West Coast Trail – Pacific Rim National Park – Day 3: Hike

Kilometers 62 – 53

As I found out in the morning, the Tsunami Evacuation route was was the start for the day’s hike to Walbran Creek.


Much of day 3 was full of mud moguls like no other. It became a game of obstacle courses – hopping from stump, to log, to root and shimming along broken boardwalks. When it wasn’t mud, it was log bridges and ladders.

photo by team Double A
photo by team Double A
photo by team Double A

Untreated wood is used to build the boardwalks so that when the wood rots, it returns to nature with little minimum impact.

We did find this lovely lookout over the sea shelf, perhaps around the 60km mark.


At Cullite Creek we saw an elk lounging in the sun on the other side of the river. We replenished our water her and chose to ford it instead of take the cable car.

Then you reach Logan Creek.  They are building a new bridge to span the canyon at a harrowing height, but it was not yet completed. This left as series of ladders.  The longest ladder is 60 rungs, probably 85 degrees to the cliff and tilted 20 degrees to left. This is followed by a 45 degree ladder. All ladder rungs are wide spread – not ideal for those of shorter stature.  I felt like I was in the land of the giants. D said I used every part of my body to climb the trail.  I definitely used my forehead to rest on the ladders and my ass and knees to clamber over high root steps.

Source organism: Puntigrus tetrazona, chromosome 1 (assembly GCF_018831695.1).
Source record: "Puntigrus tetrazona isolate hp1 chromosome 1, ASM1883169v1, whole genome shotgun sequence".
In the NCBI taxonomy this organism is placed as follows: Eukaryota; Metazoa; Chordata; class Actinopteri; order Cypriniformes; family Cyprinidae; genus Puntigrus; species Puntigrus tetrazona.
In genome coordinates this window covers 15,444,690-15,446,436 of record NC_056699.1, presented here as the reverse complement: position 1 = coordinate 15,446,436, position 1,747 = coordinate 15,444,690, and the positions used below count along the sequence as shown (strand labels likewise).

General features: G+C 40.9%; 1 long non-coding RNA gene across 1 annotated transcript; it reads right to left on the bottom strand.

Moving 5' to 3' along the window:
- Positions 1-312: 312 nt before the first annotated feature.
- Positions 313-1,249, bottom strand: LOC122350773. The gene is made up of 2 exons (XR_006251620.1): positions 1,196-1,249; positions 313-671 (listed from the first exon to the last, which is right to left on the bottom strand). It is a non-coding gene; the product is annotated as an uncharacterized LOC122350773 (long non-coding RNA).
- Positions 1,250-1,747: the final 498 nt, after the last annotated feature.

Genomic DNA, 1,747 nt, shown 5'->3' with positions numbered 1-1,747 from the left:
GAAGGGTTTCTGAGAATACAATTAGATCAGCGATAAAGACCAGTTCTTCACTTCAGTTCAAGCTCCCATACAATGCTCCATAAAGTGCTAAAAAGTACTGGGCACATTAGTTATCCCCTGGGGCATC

photo by team Double A
photo by team Double A


Following the ladders is a single plank wide suspension bridge. I’m not afraid of heights, but I do fear falling if that makes sense. Since my muscles felt a little shaking I thought it best not to overthink the bridge. Even though I did want to stop and look over from the middle I took hold of the steal cables and swiftly made my way across. When I passed the gaping hole in the mesh, I realized the mesh was made of rotting fibres rather than metal

What goes down must come up. Another set of ladders awaits across the bridge, though not has terrifying as the South set.  Though, once we reached the top of a short 5 rung ladder we found it was secured by a single strand of paracord and a reef knot.


The next 3 kms were fairly flat with some stretches of non-broken boardwalks, speckled with the occasional mud bogs. By this point D’s injury from the boulder’s the day before was causing quite a bit of discomfort and pain.  He needed to take more time and the Double As went ahead to camp.

I saw a stellar jay during part of the trail

photo by team Double A

Eventually we made it to last set of ladders that lead to Walbran Camp.



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